• Journey route

      East
  • Travel Distance

      2500
    KMS (Apx.)
Cities: Kolkata, Joypur, Santiniketan, Amadubi (Nr.Jamshedpur), Bodhgaya, Patna, Jitwarpur.

About the Journey

They connect the dots, they tell stories and more often than not, they invite our curiosity. Doors form an integral part of our exploration. They weave together aspects of culture, architecture, history and lifestyle and represent to us the destination as a whole.

We are taking a trail through east of India across cities and villages in Bengal, Bihar and Jharkhand. This journey will unravel centuries of secrets and past remnants. We start in Bengal where we unearth the relevance of the forgotten terracotta villages. Then proceed towards its European association in the world-adored destination of Shantiniketan. And of course, indulge in the historic and photogenic influences of the mixed culture in the capital city.

Further, we steer into an off-the-beaten trail into Jharkhand where we will immerse ourselves in the traditional patterns of a sustainable village. And go on towards the state it was once a part of, Bihar.

From its most famed museum door in its capital to the drastic change of cultural patterns in Bodhgaya, Bihar will surprise us at every turn. We will explore the significance of this Buddhist pilgrimage centre.

And then drive towards a wonderland that very few have witnessed. Madhubani art is one of the finest that India produces. Jitwarpur lies in the heart of it with incredible art and precise work shaping most lives. It is also the home to a number of Padma Shri winners who have practiced this art for decades together.

While we will be exploring the doors across this diverse travel, the focus will equally be on the local lives. All we are doing is connecting the dots and sharing them with you.
#Doors of India: for the curious minds.

The Door's Stories

Madhubani’s Art and the Lives Around it

  July 06, 2017
Madhubani is a small town, about 175 kilometres away from Bihar’s capital city. I have been fascinated by the region because of the world-renowned art that is produced from here. What added to this was the fact that this district also has a long list of women Padma Shri awardees.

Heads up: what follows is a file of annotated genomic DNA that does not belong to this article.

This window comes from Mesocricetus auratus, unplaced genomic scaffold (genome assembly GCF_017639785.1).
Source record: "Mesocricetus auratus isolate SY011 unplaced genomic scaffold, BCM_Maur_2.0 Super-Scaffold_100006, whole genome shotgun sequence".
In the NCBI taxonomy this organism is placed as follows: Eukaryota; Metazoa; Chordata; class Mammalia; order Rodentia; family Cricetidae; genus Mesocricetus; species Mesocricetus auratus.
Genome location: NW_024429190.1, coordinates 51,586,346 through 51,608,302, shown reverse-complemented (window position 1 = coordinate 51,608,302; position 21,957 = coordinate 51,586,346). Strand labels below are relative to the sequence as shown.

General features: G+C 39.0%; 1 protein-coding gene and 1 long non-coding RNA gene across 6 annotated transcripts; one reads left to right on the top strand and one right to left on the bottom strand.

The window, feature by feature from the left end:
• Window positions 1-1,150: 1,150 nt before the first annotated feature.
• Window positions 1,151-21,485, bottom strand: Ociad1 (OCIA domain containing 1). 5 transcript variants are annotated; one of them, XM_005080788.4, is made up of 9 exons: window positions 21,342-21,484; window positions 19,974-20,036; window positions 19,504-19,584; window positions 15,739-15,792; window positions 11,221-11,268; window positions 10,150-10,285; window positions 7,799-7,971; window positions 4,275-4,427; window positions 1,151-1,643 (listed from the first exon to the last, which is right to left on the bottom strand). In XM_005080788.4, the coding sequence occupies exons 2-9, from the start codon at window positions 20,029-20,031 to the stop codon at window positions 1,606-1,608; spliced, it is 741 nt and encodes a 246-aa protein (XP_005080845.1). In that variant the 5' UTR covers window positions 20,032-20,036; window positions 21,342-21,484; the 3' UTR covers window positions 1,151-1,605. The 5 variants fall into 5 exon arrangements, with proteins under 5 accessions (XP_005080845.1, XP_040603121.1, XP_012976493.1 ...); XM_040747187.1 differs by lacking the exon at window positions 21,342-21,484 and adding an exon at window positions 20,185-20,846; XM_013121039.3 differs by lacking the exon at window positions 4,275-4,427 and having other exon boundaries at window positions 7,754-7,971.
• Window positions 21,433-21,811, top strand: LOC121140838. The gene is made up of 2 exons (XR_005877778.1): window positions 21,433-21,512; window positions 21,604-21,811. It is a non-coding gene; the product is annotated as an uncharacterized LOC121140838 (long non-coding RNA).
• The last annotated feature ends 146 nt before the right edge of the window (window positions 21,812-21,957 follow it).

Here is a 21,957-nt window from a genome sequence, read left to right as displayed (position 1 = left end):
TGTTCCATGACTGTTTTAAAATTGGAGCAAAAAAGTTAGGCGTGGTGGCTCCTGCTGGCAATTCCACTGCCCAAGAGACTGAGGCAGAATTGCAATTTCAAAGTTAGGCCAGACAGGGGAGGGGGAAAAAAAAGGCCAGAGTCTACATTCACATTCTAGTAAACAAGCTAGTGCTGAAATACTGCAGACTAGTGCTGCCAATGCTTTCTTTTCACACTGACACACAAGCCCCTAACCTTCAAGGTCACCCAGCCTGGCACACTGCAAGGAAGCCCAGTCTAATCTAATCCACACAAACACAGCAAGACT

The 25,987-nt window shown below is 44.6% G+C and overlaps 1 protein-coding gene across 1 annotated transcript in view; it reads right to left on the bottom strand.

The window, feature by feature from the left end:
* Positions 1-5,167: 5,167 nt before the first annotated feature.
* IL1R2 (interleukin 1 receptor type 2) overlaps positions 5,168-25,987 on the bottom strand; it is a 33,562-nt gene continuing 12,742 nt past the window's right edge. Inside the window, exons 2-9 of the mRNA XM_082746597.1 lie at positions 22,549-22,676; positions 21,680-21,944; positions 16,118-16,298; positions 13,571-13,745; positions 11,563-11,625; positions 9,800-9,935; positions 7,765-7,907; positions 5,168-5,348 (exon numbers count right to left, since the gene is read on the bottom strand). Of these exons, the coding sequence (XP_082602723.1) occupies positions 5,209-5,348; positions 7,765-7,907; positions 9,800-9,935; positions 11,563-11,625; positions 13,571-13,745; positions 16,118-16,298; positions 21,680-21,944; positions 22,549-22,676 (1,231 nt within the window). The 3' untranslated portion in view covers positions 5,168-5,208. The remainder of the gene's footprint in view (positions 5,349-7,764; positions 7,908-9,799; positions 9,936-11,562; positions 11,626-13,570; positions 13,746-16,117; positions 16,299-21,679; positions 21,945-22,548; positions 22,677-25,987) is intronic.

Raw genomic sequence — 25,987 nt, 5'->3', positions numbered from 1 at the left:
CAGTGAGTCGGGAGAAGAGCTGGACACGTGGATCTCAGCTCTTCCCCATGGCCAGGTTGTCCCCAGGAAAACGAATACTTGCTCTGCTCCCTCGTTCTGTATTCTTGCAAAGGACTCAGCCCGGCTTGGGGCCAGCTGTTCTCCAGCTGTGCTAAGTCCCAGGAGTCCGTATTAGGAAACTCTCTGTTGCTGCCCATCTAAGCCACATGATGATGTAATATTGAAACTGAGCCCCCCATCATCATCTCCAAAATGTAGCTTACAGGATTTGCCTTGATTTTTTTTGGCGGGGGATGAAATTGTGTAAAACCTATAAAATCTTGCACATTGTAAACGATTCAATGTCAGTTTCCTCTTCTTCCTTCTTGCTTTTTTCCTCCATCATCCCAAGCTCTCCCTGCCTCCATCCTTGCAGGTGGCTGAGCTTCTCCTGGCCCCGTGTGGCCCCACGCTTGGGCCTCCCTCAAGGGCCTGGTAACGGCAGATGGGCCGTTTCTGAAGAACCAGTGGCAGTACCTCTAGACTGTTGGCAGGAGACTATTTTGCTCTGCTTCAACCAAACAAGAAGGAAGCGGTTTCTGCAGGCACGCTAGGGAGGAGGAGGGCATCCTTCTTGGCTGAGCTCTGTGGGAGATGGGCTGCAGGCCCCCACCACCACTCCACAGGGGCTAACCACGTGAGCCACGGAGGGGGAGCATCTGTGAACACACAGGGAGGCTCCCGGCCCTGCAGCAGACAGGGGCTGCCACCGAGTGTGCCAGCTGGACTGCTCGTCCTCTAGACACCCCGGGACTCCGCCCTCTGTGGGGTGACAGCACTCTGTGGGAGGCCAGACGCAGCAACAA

And so, when my journey took me to this destination, it was no surprise that I found myself gravitating towards the smallest design I encountered anywhere.

The exploration started from Jitwarpur, about 4 kilometres from Madhubani town. But it was actually Ranti which introduced me to the murals. I walked into Mahasundari Devi’s house and introduced myself to her daughter-in-law, Bibha Das. Mahasundari Devi won the Padma Shri in 2011 and Bibha Das is also an award winning Madhubani painter. When the French documentary filmmaker, Yves Vequaud, bought her paintings and happened to show it to Pablo Picasso, he fondly wrote, ‘People tell me that I am a great artist; but when I see your art, I find you a far better artist than me.’ This has been the impact of her work.

She passed away in 2013 and left her home to her family. Above the door, I saw a photograph of Mahasundari Devi herself. The other doors alternated with vividly coloured designs. These included Radha-Krishna, Ganesha, Lakshmi, the sun, flowers, peacocks and other nature-inspired motifs.

Only a kilometre away, I drove to the ‘dori’ or the workplace of Shilp Sangh. A co-operative society, Shilp Sangh, employs and empowers local women who are adept in Mithila art. These women work for 5-6 hours every day painting on various textures. They make saris, stoles, wall hangings and other home furnishing and stationery products. These are made on orders and are further sold to national and international markets. Here I saw women of all age groups work diligently and in unity.

If I could take away one learning from my visit to the villages in Madhubani district, it would be the fact that this art has been a lifeline for the women here. It has progressed from being just an accomplishment of the unmarried girls to the source of livelihood and freedom for the women. Senior women rely on it since it gives their life a direction. And the general confidence of the gender is higher here. The girls and women I met took pride in their work, articulated their experiences very confidently and were self-assured. Evidently, this art has opened many doors of opportunities for the women here.

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